Braziunas, Kristin H. 2018. Looking beyond the mean: Drivers of variability in postfire stand development of Rocky Mountain conifers. MS Thesis, University of Wisconsin-Madison.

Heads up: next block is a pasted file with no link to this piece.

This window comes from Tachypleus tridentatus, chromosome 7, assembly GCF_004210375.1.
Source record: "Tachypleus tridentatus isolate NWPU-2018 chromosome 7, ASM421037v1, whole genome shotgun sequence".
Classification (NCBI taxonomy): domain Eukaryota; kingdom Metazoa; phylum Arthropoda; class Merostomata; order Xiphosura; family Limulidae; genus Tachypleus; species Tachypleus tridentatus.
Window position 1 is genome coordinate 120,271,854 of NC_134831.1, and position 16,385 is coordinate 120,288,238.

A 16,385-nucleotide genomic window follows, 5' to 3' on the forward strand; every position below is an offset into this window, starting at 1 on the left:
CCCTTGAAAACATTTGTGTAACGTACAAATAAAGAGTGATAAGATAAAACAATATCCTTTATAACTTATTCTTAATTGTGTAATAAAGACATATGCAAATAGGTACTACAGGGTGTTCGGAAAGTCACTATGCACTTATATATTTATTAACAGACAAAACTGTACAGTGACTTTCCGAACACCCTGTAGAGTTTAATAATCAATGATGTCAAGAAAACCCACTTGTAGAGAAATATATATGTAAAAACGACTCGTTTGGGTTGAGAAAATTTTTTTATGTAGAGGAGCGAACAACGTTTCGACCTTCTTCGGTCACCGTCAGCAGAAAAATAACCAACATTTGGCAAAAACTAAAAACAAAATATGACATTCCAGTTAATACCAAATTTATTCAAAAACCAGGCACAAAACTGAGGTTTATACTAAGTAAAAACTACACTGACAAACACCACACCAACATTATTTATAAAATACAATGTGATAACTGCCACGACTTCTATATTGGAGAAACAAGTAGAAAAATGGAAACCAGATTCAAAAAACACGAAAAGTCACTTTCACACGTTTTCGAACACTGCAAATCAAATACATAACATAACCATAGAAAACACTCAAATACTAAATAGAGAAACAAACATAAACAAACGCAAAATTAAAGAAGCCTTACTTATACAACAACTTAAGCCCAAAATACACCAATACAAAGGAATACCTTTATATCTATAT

High-severity, infrequent fires in forests shape landscape mosaics of stand age and structure for decades to centuries, and forest structure can vary substantially even among same-aged stands. This variability among stand structures can affect landscape-scale carbon and nitrogen cycling, wildlife habitat availability, and vulnerability to subsequent disturbances. We used an individual-based forest process model (iLand) to ask: Over 300 years of postfire stand development, how does variation in biotic versus abiotic conditions influence among-stand structural variability for four conifer species widespread in western North America? We parameterized iLand for lodgepole pine (Pinus contorta var. latifolia), Douglas-fir (Pseudotsuga menziesii var. glauca), Engelmann spruce (Picea engelmannii), and subalpine fir (Abies lasiocarpa) in Greater Yellowstone (USA). Simulations were initialized with field data on regeneration following stand-replacing fires, and stand development was simulated under historical climatic conditions without further disturbance. Stand structure was characterized by stand density and basal area. Stands became more similar in structure as time since fire increased. Basal area converged more rapidly among stands than among-stand tree density for Douglas-fir and lodgepole pine, but not for subalpine fir and Engelmann spruce. For all species, regeneration-driven variation in stand density persisted for at least 80 years postfire, and for lodgepole pine, early regeneration densities dictated among-stand variation for up to 270 years. The relative importance of abiotic and biotic drivers of stand structural variability differed between density and basal area and among species due to differential species traits, growth rates, and sensitivity to intraspecific competition versus abiotic conditions. Understanding dynamics of postfire stand development is increasingly important for anticipating future landscape patterns as fire activity increases.